The mother of all Lebanese salads. Looking for a healthy Mediterranean and flavorful salad? Go no further. Parsley is known as an excellent blood purifier and high in minerals like calcium, potassium, magnesium, copper and zinc and has a high amount of antioxidant that delays the signs of ageing! How wonderful it is to have a tasty and healthy food at the same time!!
The most time-consuming part of making tabbouleh, is washing, drying, and finely chopping the parsley (of course hand chopping). Tabbouleh is best eaten by hand scooped up with a fresh vine leaf/cabbage leaf /romaine lettuce leaf. Use red ripe but firm tomatoes for best results!
If you are pomegrante molasses lover like me, drizzle some on your tabbouleh - it adds a zing of tartness.
I recommend you give the parsley leaves a good washing. Place in a sink of water, submerge the leaves, add a pinch of salt and agitate. Let the leaves soak for 5 minutes and drain. Then rinse with clear running water until all signs of soil are removed.
Wash the parsley leaves and transfer a colander to dry out. Parsley should be dry before cutting. Make sure to use a sharp knife. A sharp knife slices through the leaves, preserving flavor and avoiding a mushy tabbouleh
Parsley should be dry before cutting. Finely chop the parsley leaves, using a sharp knife. A sharp knife slices cleanly through the leaves, preserving flavor and avoiding a mushy tabbouleh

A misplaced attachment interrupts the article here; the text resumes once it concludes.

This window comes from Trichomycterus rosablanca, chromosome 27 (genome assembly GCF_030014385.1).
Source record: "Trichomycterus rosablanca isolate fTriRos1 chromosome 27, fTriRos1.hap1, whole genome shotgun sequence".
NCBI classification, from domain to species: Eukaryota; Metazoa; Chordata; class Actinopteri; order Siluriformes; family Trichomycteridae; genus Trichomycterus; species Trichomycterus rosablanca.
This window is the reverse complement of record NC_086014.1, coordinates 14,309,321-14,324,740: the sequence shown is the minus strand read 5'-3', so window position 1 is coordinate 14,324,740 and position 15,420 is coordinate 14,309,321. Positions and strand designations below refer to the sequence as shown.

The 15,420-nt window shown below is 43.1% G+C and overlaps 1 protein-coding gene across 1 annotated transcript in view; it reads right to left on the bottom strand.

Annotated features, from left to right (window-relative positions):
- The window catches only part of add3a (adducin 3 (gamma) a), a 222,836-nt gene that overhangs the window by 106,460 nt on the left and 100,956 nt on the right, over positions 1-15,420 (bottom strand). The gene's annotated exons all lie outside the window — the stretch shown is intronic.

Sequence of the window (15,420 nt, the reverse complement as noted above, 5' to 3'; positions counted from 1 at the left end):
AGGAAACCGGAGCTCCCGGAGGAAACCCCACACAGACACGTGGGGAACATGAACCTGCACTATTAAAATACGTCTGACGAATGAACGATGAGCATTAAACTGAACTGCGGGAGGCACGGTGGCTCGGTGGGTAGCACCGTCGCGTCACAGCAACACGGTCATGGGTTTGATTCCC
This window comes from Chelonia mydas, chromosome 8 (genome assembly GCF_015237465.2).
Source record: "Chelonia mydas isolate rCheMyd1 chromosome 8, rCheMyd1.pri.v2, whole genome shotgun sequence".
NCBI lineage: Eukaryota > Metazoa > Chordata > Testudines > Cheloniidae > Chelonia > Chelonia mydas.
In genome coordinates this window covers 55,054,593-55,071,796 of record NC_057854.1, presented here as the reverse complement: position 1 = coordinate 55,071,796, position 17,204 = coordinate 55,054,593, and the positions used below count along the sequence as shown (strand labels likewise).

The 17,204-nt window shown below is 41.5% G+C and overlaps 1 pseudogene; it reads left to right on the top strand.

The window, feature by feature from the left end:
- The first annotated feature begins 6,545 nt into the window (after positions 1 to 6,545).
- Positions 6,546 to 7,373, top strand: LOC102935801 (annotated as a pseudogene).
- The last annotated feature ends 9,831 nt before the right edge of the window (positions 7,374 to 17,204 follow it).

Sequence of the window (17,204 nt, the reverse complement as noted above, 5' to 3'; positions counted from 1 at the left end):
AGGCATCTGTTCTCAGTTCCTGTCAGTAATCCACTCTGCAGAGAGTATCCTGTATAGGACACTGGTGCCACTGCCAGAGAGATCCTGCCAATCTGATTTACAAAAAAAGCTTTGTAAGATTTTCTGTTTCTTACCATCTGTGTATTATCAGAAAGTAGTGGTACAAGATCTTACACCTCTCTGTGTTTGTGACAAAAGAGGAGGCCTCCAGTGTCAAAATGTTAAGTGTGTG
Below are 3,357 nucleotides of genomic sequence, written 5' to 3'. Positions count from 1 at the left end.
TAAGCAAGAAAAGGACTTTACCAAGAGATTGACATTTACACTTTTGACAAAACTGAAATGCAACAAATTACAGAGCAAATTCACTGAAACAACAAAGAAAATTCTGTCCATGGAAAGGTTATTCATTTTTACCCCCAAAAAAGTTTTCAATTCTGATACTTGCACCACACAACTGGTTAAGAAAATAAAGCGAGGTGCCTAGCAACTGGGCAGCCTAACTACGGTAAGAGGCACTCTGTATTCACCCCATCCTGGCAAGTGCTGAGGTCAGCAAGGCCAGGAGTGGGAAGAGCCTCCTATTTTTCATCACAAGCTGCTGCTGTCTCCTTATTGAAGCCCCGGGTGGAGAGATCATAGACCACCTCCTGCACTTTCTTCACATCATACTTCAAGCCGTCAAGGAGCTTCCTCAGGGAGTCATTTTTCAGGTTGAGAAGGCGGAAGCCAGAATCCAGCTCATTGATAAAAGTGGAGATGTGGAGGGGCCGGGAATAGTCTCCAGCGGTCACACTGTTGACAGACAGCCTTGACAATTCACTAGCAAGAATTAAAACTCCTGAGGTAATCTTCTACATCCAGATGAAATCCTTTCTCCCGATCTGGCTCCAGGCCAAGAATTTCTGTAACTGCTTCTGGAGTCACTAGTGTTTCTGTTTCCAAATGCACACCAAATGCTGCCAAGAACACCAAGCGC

A last important factor is to remember that tabbouleh is a way of eating parsley not bulgur, so there should be very little bulgur.
- 3 bunches or about 4 cups parsley, finely chopped
- 5 medium-sized tomatoes, finely diced
- 7 leaves fresh mint
- 1 medium-sized white onion, finely chopped
- 1/2 cup extra virgin olive oil
- 1/4 cup of freshly squeezed lemon juice
- Salt to taste
- 2 tablespoons fine bulgur (cracked wheat)
- A dash of allspice
- Remove and pick out any imperfect parsley leaves. Discarde the stems too.
- Place the parsley in salted water and soak for 5 minutes, then rinse with clear running water and drain in a colander. Set aside until the leaves are completely dry. Repeat with the mint leaves.
- Finely chop the parsley leaves, using a sharp knife.
- Finely chop the mint leaves.
- Mix the parsley, tomatoes, mint, and onion.
- Add the lemon juice, bulgur, olive oil, salt, and spice. Mix well.
- Pour into a serving dish and decorate with cabbage leaves.
Note: Parsley should be dry before cutting. Make sure to use a sharp knife to chop parsley. A sharp knife slices cleanly through the leaves, preserving flavor and avoiding a mushy tabbouleh. A last important factor is to remember that tabbouleh is a way of eating parsley not bulgur, so there should be very little bulgur. Enjoy!
Follow us on Pinterest
If you enjoyed this recipe, be sure to subscibe to our newsletter so you never miss a single recipe.
All photos and content are copyright protected. Please don't use photos without prior written permission.